BEIRUT, Lebanon — Yemen’s warring factions have agreed on a two-month ceasefire that will take effect on Saturday, the first coordinated ceasefire in years that offers hope for a reduction in violence in a war that has rocked the Arab Peninsula and caused a devastating humanitarian crisis.
The ceasefire brokered by the United Nations includes a halt to all attacks inside Yemen and outside its borders; the entry of fuel ships into a rebel-held port; and the resumption of some commercial flights at the international airport in the Yemeni capital, Sana, for the first time in many years.
“The aim of this ceasefire is to give the Yemenis a much-needed rest from the violence, to alleviate the humanitarian suffering and above all to hope that an end to this conflict is possible,” said Hans Grundberg, the United Nations Special Envoy to the Yemen issued a statement announcing the deal on Friday.
President Biden welcomed the ceasefire.
“The ceasefire must be respected and, as I said, it is imperative that we end this war,” he said in a statement. “After seven years of conflict, negotiators must do the hard and necessary work to reach political compromises that can bring about a lasting future of peace for all people of Yemen.”
The ceasefire, due to begin at 7 p.m. Saturday in Yemen, is the first ceasefire agreed to by all sides since 2016. It coincides with the first day of Ramadan, the holy month of fasting for Muslims.
Officials and analysts welcomed the move but warned that it was at best a first step in a long, complicated process of coming to terms with the many troubles that have rocked Yemen, ravaged its economy and undermined the security of its wealthy, oil-producing neighbors.
The conflict began in 2014 when Houthi rebels seized Sana and much of the northwest of the country, exiling the government. A few months later, a Saudi-led military coalition intervened with a full-scale airstrike in hopes of repelling the Iran-backed Houthis and restoring the government.
But the war fell into a grueling stalemate. Coalition jets destroyed infrastructure and bombed weddings and funerals, killing civilians. The Houthis used child soldiers, planted landmines and launched increasingly sophisticated drone and missile attacks on Saudi Arabia and the United Arab Emirates, another coalition member. The Yemeni government remained embroiled in fighting with other factions allegedly siding with it.
The United States was not directly involved in the war but is a major supplier of bombs and jets to coalition members and has provided technology and intelligence to Saudi Arabia to help defend its southern border with Yemen.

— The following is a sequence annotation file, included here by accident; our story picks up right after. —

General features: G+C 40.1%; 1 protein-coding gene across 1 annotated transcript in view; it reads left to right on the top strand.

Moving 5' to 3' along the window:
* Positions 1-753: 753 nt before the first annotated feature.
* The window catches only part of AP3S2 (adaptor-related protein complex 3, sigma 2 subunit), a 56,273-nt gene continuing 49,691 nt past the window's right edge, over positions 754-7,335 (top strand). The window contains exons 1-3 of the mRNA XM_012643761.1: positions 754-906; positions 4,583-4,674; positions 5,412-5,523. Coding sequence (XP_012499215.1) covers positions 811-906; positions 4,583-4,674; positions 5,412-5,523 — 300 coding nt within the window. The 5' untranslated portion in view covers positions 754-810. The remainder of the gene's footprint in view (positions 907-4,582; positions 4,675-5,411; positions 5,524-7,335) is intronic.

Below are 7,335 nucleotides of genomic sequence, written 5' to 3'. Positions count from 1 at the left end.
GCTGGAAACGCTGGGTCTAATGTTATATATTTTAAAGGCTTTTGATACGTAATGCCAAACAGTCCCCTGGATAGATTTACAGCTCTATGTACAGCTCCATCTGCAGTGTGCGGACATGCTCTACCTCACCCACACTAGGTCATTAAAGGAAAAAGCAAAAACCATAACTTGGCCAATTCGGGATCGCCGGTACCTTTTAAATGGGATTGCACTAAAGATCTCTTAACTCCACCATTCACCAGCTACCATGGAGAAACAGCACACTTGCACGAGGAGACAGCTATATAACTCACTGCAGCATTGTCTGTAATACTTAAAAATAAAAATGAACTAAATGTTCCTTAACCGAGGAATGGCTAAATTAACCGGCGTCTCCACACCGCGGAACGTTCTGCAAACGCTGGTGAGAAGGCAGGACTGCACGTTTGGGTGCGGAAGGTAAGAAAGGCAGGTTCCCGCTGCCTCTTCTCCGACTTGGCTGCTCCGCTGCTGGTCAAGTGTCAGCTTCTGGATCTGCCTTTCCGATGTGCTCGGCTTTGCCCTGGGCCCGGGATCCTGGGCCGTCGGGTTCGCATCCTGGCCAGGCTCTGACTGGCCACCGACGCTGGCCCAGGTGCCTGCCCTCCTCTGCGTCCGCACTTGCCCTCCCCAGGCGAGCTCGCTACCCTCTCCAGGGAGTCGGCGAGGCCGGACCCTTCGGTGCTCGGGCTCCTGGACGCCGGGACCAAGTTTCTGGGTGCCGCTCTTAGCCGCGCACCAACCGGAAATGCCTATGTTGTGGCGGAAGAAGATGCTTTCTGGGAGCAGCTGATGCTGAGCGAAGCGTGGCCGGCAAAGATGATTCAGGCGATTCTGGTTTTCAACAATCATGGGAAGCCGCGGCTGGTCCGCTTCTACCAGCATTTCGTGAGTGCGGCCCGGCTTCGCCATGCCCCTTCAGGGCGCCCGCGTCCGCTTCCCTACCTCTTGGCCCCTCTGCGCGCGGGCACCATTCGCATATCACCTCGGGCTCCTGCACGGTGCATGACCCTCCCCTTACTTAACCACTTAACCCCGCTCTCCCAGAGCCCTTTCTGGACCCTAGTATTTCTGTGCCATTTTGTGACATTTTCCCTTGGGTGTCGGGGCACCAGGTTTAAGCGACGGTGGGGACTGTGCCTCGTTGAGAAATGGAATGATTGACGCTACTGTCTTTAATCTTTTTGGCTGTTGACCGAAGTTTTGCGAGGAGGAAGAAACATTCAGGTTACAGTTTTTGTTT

Diplomats from the United Nations, other Gulf states, and the United States have been trying to broker peace talks for years, efforts that have so far resulted in only short-term reductions in violence.
Many obstacles stand in the way of the reunification of the country and a lasting peace.
The Houthis have a firm grip on Sana, despite years of coalition airstrikes and offensives by the Yemeni army and its allies. The movement has established a de facto administration to govern its territory and is unlikely to willingly relinquish control without demanding concessions that the Yemeni government and coalition may be reluctant to grant.
Understanding the war in Yemen
A country divided. A coalition led by Saudi Arabia has been fighting the Houthis, a Shiite rebel group dominating the north of the country, in Yemen for years. Here’s what you should know about the conflict:
The coalition’s Yemeni allies are a recalcitrant faction that includes elements of the Yemeni army and armed successors who have fought each other. Yemen’s President Abdu Rabbu Mansour Hadi is widely unpopular and seen as aloof from the suffering of Yemenis, giving him little opportunity to unite ranks.
And Iran has found that adding fuel to the war is an easy way to bog down Saudi Arabia, a practice it may not give up easily.
Nonetheless, the main combatants all seemed to agree with the truce.
Yemen’s foreign minister, Ahmed bin Mubarak, welcomed the ceasefire and said two fuel ships would soon be unloaded at the Houthi-controlled port of Hudaydah, easing a coalition blockade that has sent fuel prices skyrocketing.
He also said limited international flights would soon resume at Sana airport, which the coalition bombed at the start of the war and closed to all but limited humanitarian flights. That has made it much more difficult for Yemenis from North Yemen to travel, including those wounded in coalition strikes who need treatment abroad.
Muhammad Abdel-Salam, a Houthi spokesman, expressed his support for the ceasefire on twitter. Mohammed al-Houthi, a senior Houthi official, wrote that “its credibility will come from its implementation.”
Mr Grundberg, the United Nations envoy, said he would use the ceasefire to hold further talks with the parties “with the aim of achieving a durable ceasefire, addressing urgent economic and humanitarian measures and resuming the political process”.
Shuaib Almosawa contributed reporting from Sana, Yemen.
https://www.nytimes.com/2022/04/02/world/middleeast/yemen-cease-fire.html The warring factions in Yemen begin their first ceasefire in 6 years